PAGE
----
Both must be rejected and have a candidate who rises above all of that and demonstrably so to be elected as our next president.

5. Inspiration, Vision and Self-Confidence

A transformational leader according to Dr. Burns must have the ability to provide inspirational motivation.  This is done through the articulation of a vision, creation of optimism, and making sense of the environmental changes.

As noted above, Kenya needs an inspirational leader now more than ever before in our history.  This is significantly because even though we have had dark periods in our history since independence, nothing compares to the stain from 2007 and early 2008 post-election violence (PEV) which remains literally visible as thousands of internally displaced persons remain in camps while not a single person has yet to be held accountable for the violence.

No one knows how the Ocampo Six cases will end. However, what we can all agree on is, no matter how the Ocampo Six cases progress or end, there has to be closure to PEV one way or another and the sooner the better.

Thus, we must demand and elect a president committed to bringing finality to this tragic chapter in our history and, to this end, the next president has to have uniting the country as his or her No. 1 priority upon being sworn as president.

There is no question tribalism and ethnicity loom large in our country’s psyche and have been and continue to be key in these bursts of violence but in choosing our next president, we must rise above this curse from colonial rule and demand and elect a person who transcends tribalism and negative ethnicity and who can inspire others to do same.

A key measure of one with ability to transcend tribalism and ethnicity and inspire others to do same while uniting the country is whether the individual is humble, respects others, has a proven record of compromise in the most difficult of circumstances, shows or has shown he or she is capable of admitting mistakes or wrongdoing, is in touch with or otherwise shows an understanding of the needs and aspirations of ordinary Kenyans, and has shown he or she is not afraid to tackle people’s problems even in the face of great adversity or at the cost of political and personal sacrifice.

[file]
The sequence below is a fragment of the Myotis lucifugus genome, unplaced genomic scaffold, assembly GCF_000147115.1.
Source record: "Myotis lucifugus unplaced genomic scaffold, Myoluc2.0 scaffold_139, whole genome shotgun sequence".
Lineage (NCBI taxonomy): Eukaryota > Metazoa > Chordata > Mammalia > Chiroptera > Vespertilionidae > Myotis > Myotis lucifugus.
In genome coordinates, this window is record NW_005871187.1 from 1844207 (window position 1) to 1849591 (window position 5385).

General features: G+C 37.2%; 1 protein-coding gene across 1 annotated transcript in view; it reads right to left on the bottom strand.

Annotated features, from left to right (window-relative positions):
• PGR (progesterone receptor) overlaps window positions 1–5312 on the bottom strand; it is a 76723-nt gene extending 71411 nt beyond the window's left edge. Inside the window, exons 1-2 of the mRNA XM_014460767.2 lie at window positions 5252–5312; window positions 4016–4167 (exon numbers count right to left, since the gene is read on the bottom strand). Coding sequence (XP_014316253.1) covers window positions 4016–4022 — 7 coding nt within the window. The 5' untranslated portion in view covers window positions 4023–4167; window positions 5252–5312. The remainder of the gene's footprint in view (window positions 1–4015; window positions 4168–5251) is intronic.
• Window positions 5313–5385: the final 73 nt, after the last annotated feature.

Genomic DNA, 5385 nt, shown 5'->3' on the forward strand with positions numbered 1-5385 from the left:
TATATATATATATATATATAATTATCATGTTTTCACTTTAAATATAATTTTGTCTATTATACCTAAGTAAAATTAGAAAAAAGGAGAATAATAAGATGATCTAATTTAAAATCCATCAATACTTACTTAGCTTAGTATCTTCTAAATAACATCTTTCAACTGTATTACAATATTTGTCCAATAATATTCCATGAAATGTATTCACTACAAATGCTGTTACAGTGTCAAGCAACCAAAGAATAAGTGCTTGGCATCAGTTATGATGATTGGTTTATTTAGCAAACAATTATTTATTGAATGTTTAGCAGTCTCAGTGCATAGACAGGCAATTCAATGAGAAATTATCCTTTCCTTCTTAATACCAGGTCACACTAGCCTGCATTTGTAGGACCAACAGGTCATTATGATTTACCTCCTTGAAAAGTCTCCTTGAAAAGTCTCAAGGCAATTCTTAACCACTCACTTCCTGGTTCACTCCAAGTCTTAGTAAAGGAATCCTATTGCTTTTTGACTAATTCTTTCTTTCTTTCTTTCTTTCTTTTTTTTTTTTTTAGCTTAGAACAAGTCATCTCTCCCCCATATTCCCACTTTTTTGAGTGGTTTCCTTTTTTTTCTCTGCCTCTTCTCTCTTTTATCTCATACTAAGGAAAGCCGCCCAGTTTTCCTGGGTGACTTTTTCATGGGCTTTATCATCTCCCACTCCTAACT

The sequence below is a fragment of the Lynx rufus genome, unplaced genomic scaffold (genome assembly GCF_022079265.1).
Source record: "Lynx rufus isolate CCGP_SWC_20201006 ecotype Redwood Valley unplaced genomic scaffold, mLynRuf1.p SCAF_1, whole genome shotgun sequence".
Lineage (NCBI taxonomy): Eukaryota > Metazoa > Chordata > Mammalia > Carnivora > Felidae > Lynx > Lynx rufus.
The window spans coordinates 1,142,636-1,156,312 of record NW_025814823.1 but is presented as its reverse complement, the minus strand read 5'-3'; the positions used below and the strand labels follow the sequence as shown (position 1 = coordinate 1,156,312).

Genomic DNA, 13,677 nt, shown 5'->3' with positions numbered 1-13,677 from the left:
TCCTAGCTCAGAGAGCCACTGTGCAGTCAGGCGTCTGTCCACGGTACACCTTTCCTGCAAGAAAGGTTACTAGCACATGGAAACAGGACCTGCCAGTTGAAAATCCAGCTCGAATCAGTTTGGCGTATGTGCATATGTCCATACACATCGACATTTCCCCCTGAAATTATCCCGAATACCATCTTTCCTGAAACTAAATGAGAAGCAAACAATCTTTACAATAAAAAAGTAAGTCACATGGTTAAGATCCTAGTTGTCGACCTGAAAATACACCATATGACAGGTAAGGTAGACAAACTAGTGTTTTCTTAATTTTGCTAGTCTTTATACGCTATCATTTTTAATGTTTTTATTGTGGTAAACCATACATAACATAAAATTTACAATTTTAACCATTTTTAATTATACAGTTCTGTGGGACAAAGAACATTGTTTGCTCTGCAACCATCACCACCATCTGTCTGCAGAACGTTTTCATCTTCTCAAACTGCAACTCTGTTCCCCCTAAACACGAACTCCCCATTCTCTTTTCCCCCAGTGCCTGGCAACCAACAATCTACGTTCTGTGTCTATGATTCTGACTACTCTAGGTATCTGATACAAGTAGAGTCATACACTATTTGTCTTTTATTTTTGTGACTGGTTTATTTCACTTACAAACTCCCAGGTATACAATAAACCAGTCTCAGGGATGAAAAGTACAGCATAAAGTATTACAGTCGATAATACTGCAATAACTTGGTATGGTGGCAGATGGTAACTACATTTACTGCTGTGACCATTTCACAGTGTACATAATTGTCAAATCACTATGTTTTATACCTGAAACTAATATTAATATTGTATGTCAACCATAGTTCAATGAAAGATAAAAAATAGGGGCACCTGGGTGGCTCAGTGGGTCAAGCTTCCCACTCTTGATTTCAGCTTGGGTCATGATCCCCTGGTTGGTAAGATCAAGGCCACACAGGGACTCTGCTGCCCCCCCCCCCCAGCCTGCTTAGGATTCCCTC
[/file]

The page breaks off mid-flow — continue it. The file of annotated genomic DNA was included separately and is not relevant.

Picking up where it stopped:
Being inspirational in ending the vices that plague our country, including corruption, tribalism and negative ethnicity, is just but one aspect of inspirational ability we must demand of our next president; the other aspect is ability to inspire the nation to be engaged in bringing about other fundamental changes in our way of life.

The next president thus must have a clear vision as to how to bring about these fundamental changes, which should include in the least, transparency, accountability, improved and sustainable economic welfare, housing, health and education and by that I don’t mean merely pointing out what needs to be significantly changed for the better is, but providing a road map clearly laying down his or her plans to achieve these goals, how long it’ll take and how to pay for them.

This then, becomes one measure of success upon which the person elected on such promise can be held accountable on his or her re-election bid, if not sooner by recall.

Finally, but not least, even though we need and must have an inspirational leader, we must also distinguish those who are inspirational for all the wrong reasons. Hitler was very effective in manipulating people’s emotions to create so much hatred for other human beings to the points they allowed him to commit the abominable atrocities he unbelievably committed.

It is unlikely the world would ever see another Hitler but runners-up and would be’s are abound so we must be vigilant as against them to the extent they may wish, as noted above, to appeal to the most wicked common denominators among many a Kenyan and that is tribalism and negative ethnicity which can and has often easily been boiled to levels of unimaginable hatred and violence. We can and must do better.